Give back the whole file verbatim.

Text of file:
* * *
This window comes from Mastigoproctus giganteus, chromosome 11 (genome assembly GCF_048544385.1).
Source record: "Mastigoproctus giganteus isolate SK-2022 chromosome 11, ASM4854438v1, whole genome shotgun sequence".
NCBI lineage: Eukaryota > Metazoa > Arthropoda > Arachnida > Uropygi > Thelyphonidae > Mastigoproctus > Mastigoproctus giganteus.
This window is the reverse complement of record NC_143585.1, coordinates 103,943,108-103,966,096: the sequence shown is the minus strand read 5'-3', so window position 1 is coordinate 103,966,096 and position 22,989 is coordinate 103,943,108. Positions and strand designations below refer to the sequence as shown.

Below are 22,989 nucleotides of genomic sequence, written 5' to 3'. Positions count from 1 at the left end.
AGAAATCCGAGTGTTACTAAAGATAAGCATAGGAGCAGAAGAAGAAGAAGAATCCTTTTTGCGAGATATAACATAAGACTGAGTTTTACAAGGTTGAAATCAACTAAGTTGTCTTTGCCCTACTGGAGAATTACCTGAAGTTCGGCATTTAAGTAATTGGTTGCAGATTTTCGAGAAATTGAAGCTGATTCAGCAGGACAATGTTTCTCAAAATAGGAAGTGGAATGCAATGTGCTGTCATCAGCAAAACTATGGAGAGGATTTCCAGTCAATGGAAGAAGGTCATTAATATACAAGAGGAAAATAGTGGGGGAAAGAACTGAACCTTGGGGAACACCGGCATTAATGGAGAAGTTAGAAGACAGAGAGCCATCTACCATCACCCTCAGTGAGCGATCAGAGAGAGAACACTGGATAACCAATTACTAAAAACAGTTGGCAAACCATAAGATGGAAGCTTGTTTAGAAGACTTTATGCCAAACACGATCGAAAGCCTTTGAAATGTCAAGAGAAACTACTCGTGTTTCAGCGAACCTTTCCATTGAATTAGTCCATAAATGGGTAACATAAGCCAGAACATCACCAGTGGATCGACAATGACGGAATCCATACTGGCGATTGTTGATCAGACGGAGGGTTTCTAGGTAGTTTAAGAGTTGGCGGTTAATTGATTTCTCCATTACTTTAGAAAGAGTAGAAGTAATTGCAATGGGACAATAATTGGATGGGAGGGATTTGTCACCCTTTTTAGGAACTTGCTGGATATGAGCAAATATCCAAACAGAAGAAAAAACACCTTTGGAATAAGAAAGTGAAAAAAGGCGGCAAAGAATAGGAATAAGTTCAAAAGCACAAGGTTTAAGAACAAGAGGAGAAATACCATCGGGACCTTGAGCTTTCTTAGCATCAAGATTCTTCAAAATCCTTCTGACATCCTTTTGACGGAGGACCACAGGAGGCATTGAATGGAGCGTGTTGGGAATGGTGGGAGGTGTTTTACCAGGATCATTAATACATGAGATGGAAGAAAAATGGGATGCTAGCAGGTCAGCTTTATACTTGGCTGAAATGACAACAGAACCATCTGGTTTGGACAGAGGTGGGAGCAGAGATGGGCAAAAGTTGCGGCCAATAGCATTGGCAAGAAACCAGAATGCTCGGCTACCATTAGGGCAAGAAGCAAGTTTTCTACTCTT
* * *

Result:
This window comes from Mastigoproctus giganteus, chromosome 11 (genome assembly GCF_048544385.1).
Source record: "Mastigoproctus giganteus isolate SK-2022 chromosome 11, ASM4854438v1, whole genome shotgun sequence".
NCBI lineage: Eukaryota > Metazoa > Arthropoda > Arachnida > Uropygi > Thelyphonidae > Mastigoproctus > Mastigoproctus giganteus.
This window is the reverse complement of record NC_143585.1, coordinates 103,943,108-103,966,096: the sequence shown is the minus strand read 5'-3', so window position 1 is coordinate 103,966,096 and position 22,989 is coordinate 103,943,108. Positions and strand designations below refer to the sequence as shown.

Below are 22,989 nucleotides of genomic sequence, written 5' to 3'. Positions count from 1 at the left end.
AGAAATCCGAGTGTTACTAAAGATAAGCATAGGAGCAGAAGAAGAAGAAGAATCCTTTTTGCGAGATATAACATAAGACTGAGTTTTACAAGGTTGAAATCAACTAAGTTGTCTTTGCCCTACTGGAGAATTACCTGAAGTTCGGCATTTAAGTAATTGGTTGCAGATTTTCGAGAAATTGAAGCTGATTCAGCAGGACAATGTTTCTCAAAATAGGAAGTGGAATGCAATGTGCTGTCATCAGCAAAACTATGGAGAGGATTTCCAGTCAATGGAAGAAGGTCATTAATATACAAGAGGAAAATAGTGGGGGAAAGAACTGAACCTTGGGGAACACCGGCATTAATGGAGAAGTTAGAAGACAGAGAGCCATCTACCATCACCCTCAGTGAGCGATCAGAGAGAGAACACTGGATAACCAATTACTAAAAACAGTTGGCAAACCATAAGATGGAAGCTTGTTTAGAAGACTTTATGCCAAACACGATCGAAAGCCTTTGAAATGTCAAGAGAAACTACTCGTGTTTCAGCGAACCTTTCCATTGAATTAGTCCATAAATGGGTAACATAAGCCAGAACATCACCAGTGGATCGACAATGACGGAATCCATACTGGCGATTGTTGATCAGACGGAGGGTTTCTAGGTAGTTTAAGAGTTGGCGGTTAATTGATTTCTCCATTACTTTAGAAAGAGTAGAAGTAATTGCAATGGGACAATAATTGGATGGGAGGGATTTGTCACCCTTTTTAGGAACTTGCTGGATATGAGCAAATATCCAAACAGAAGAAAAAACACCTTTGGAATAAGAAAGTGAAAAAAGGCGGCAAAGAATAGGAATAAGTTCAAAAGCACAAGGTTTAAGAACAAGAGGAGAAATACCATCGGGACCTTGAGCTTTCTTAGCATCAAGATTCTTCAAAATCCTTCTGACATCCTTTTGACGGAGGACCACAGGAGGCATTGAATGGAGCGTGTTGGGAATGGTGGGAGGTGTTTTACCAGGATCATTAATACATGAGATGGAAGAAAAATGGGATGCTAGCAGGTCAGCTTTATACTTGGCTGAAATGACAACAGAACCATCTGGTTTGGACAGAGGTGGGAGCAGAGATGGGCAAAAGTTGCGGCCAATAGCATTGGCAAGAAACCAGAATGCTCGGCTACCATTAGGGCAAGAAGCAAGTTTTCTACTCTT